One Small Voice
by Laura McGaffey
Articles originally published in "The Voice in the Desert"
Emergency Medical Services
EMT or Paramedic, Same Thing or Different?
For five years in the early 1970’s the TV show “Emergency” followed the work of fictional paramedics Johnny Gage and Roy DeSoto as they responded from their Los Angeles fire station to render assistance to citizens suffering from all manner of life-threatening situations. The show was very popular as well as educational and the term “paramedic” became familiar to the public.
An unintended result of the show was that now the public uses the word “paramedic” when referring to virtually anyone who is not a doctor or nurse but who is trained and certified to render emergency medical assistance outside a hospital. However, not all emergency medical professionals are, strictly speaking, paramedics. The title paramedic is reserved for emergency medical professionals with a specific level of training and with authority to render an advanced level of medical aid.
All emergency medical personnel are Emergency Medical Technicians (EMTs). In Arizona, a “paramedic” is an EMT-P (Emergency Medical Technician-Paramedic) and an “EMT” is an EMT-B (basic). The EMT is trained and authorized to render Basic Life Support (BLS) while the paramedic is trained and authorized to render Advanced Life Support (ALS).
The Sunsites-Pearce Fire District employs two full-time paramedics, four full-time EMTs, and two part-time EMTs.
To become an EMT requires approximately a semester of training and costs between $500.00 and $1,500.00 for tuition, books and tools, uniforms, etc. Becoming a Paramedic can cost more than $12,000.00 and it takes about two years of schooling. For recertification, EMTs and Paramedics are required to take recertification courses. They are also encouraged to take continuing education (CE) courses. The department pays for any courses required for recertification but continuing education courses are paid for by the EMT or paramedic. In both cases the department does not pay the EMT or paramedic to attend the courses.
All EMS personnel employed by the Sunsites-Pearce Fire District are required to go to wildland fire fighting school to earn their “red card” from the Arizona State Land Department. They are employed as EMT/Firefighter or Paramedic/Firefighter. This allows them to work 24 hour shifts as Firefighters providing emergency medical services.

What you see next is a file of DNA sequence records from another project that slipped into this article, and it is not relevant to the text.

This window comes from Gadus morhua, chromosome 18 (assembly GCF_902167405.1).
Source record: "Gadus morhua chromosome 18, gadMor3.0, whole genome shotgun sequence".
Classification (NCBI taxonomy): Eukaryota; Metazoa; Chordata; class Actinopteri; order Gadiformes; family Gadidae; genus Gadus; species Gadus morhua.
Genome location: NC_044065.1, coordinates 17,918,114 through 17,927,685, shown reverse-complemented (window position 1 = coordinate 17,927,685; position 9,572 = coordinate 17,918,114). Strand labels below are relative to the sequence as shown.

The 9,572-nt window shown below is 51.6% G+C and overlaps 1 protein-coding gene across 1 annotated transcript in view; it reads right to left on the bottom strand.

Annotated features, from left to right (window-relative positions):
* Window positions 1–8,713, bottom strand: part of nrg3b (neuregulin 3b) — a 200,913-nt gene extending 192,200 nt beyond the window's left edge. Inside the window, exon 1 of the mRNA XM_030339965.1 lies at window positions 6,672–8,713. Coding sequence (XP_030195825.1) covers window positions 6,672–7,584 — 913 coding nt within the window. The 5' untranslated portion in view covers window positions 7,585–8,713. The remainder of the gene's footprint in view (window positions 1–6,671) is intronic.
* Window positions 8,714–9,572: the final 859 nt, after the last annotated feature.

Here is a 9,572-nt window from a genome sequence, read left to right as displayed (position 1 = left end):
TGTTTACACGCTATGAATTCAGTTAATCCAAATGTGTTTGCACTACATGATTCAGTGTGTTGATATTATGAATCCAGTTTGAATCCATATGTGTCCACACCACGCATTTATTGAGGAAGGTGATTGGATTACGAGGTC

The Arizona Department of Health Services oversees and regulates all ambulance services in the state, whether they are private companies or incorporated into the operations of a fire district. SAEMS (Southeast Arizona Emergency Medical Services Council) is responsible to the ADHS and regulates our ambulance services. All hospitals functioning as base hospitals in southern Arizona report to SAEMS. Tucson Medical Center is our ambulance service’s base hospital. TMC establishes the protocols by which our EMS must function.
Our EMS personnel work 24 hour shifts, from 8:00 a.m. to 8:00 a.m. There are three teams A, B and C each working two days a week between Sunday and Friday. In addition, each team works every third Saturday.
On average the Sunsites-Pearce Fire District receives one EMS call per day.
Per ADHS, our ambulance must respond to a call for assistance within three minutes during waking hours and five minutes during sleeptime. This refers to getting out the door, not to arriving on scene. I’ve been listening to the radio for four months and have noticed that once the county 911 dispatchers have contacted the EMS staff at the station, it has generally taken less than five minutes for them to get to someone in Sunsites who has called for help.
If we had to rely on emergency medical assistance coming from Willcox or Elfrida, the wait for an ambulance would be a minimum of 30 minutes.